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A Book Review
(Oh come on, its a good book, don't get bored yet.)

Brothers and Others in Arms is a book about gay males in the Israeli military. The book challenges the reader to be open minded, and to get past the graphic descriptions. The book has three sections. The first section is the introduction, the second part is interviews with actual gay soldiers, and the third is his interpretation of what information he has gathered. The author is a gay former-military member himself, so he is able to gain access to this information without much suspicion. There is much information to be found about social norms and even military structure if one can get past his graphic descriptions of sexual activity. His style of writing has its merits and drawbacks. I feel that much of his description was not necessary, and even detracted from his overall intent, however. Kaplan's inclusion of every detail is in part brutally honest and realistic, and in part makes the book a much more difficult read.

From my research, most reviews and information about this book resides in gay magazines, newspapers, etc., and not in Middle East related scholarly journals. I feel that his descriptions of sexual activity in the book may lead many people to miss out on the other information that Kaplan goes out of his way to provide. Gender study and specifically homosexual sociological study has the danger of landing itself in a niche market, and Kaplan's book also has that added danger due to his inclusion of the details provided to him by the soldiers he interviewed. The author does not tiptoe around the subject at all, and his inclusion of the very blunt answers to his questions may come as a shock to people used to reading politically correct, formally worded textbooks.

However, only a small part of the book includes any material that may offend the eye of someone with qualms to overcome. Kaplan has a fascinating way of presenting his information. He has interviews with several men, and then has a section interpreting it all and putting it into an academic (and more specifically sociological) context. The interviews alone provide information on many different topics. Not only do the men talk about what it is like to be gay, but they also give a lot of information about how the military is run and its general role in everyday people’s lives. The book would be a difficult read if it were not for the variety of information he gets out of each of the people he interviews.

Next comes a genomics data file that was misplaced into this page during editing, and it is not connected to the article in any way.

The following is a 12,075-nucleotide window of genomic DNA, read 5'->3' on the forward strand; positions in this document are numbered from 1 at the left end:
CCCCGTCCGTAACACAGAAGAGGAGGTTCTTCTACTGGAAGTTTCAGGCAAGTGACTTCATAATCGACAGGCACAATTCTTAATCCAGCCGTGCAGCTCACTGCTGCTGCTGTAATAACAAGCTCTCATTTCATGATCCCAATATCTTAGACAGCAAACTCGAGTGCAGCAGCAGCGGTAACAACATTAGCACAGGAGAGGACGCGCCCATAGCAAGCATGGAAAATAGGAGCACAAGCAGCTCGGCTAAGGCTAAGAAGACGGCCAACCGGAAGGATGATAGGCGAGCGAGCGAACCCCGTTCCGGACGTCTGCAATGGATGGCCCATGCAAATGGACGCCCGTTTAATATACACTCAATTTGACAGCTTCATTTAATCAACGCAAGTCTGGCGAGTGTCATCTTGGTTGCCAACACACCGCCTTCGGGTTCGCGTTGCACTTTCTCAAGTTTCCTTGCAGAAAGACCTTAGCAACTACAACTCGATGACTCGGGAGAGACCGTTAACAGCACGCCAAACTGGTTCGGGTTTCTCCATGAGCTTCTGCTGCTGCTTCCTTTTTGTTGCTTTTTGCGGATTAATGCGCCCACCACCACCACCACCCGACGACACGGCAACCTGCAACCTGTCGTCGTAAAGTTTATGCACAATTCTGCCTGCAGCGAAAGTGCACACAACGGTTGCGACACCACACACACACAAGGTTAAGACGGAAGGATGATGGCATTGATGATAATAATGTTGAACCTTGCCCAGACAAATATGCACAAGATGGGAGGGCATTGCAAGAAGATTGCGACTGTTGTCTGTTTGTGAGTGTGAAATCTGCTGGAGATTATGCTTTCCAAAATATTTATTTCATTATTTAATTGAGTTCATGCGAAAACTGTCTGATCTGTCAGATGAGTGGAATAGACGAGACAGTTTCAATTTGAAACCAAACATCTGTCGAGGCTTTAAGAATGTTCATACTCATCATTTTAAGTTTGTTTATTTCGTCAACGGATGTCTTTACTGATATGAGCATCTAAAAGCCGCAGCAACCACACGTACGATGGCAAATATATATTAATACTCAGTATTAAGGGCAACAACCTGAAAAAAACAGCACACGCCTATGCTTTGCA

He interviews all males, so in that sense the view of gender is limited to that. The men have the shared experience of the pressures put on their gender to be masculine (tough, dependable), but also have separate experiences with personal relationships and the military. For the most part, it may be hard for females of either sexual persuasion, or heterosexual males to identify with the characters. However, he does include one interview with one (somewhat comical) soldier who is definitely presented in a way that allows the reader to see that he is an "every day young guy".

I find the interview with Yaniv to be a very integral part of the book. He “went to a school for the performing arts, played in a rock band, and hung out with the druggies”. (9) Yaniv is the person that allows the reader to see that aspects of young culture are not absent from this world that Kaplan wants to bring to us. An important part of peaking a readers’ interest is making them feel like they can identify with the subject matter and if that fails, at least creating a very vivid picture of something entirely alien and interesting. Kaplan does both of these things, by choosing a subject matter that is so specific, and including a story such as Yaniv’s.

There is a constant ethical struggle which is spoken of by more than one of the interviewees. It has nothing to do with gender or sexuality in many cases, for it is the ethical struggle of having to commit violence against the very people the military is supposed to protect. There are many cases of violence against civilians in the book, and in each case the interviewee is unsure whether to just follow orders or to say something and risk getting in trouble. This aspect of the militarization of society provides the reader with a glimpse of the dark side of it, outside the lives of the soldiers themselves. Though the book is based on the lives of the soldiers interviewed, their qualms with the orders given are what reveal the other stresses put upon them, and the fact that their higher ranked officers can get away with breaking the rules. It reveals inefficiency in the chain of command, as well as the distain toward civilians (and lower class civilians) by members of the military.

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